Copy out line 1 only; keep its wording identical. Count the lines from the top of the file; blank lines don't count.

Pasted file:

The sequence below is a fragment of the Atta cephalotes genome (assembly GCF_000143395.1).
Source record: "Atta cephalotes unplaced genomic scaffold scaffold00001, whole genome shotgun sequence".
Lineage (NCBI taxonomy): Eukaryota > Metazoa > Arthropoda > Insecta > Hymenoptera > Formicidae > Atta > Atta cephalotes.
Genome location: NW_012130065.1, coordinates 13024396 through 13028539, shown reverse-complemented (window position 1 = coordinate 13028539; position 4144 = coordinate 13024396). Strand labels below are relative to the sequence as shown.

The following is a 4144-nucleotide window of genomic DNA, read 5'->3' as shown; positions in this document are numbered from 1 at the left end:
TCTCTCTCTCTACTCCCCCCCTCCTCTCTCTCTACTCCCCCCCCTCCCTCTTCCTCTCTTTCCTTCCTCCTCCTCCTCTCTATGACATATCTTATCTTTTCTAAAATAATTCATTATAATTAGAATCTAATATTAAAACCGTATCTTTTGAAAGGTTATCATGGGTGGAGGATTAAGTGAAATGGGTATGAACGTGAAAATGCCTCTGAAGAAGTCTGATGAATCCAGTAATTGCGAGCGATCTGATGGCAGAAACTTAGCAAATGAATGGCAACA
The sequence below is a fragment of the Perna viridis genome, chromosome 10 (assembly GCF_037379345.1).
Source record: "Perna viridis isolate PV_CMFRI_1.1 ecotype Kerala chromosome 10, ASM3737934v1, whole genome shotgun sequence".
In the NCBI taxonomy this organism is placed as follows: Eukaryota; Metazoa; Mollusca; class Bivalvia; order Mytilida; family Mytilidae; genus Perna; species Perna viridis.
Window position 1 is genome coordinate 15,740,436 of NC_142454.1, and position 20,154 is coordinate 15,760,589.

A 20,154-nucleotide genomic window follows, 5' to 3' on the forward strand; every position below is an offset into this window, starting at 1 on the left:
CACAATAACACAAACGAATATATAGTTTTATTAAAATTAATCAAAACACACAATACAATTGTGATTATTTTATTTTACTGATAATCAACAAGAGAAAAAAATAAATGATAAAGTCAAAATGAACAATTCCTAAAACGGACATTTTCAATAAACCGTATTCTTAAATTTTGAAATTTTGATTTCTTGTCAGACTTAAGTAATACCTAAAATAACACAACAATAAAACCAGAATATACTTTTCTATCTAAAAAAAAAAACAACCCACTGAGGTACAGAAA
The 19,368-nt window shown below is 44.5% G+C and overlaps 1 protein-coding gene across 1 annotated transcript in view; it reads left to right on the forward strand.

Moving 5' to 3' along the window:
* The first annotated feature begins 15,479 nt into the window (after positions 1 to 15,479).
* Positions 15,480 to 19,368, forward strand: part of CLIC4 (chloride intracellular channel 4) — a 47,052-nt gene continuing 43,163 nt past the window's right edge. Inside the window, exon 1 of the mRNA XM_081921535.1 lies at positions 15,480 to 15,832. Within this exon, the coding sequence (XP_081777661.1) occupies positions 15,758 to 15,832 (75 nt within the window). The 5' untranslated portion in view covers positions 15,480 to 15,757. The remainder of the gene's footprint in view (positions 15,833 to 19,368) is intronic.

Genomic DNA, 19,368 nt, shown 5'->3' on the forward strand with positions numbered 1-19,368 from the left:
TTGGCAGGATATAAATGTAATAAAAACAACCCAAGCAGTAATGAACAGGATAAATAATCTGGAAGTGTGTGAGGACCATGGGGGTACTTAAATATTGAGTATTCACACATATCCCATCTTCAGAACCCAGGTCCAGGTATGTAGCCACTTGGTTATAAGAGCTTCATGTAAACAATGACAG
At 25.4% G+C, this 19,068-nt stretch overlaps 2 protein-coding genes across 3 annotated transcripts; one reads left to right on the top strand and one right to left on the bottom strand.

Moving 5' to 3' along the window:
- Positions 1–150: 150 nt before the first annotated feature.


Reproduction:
The sequence below is a fragment of the Atta cephalotes genome (assembly GCF_000143395.1).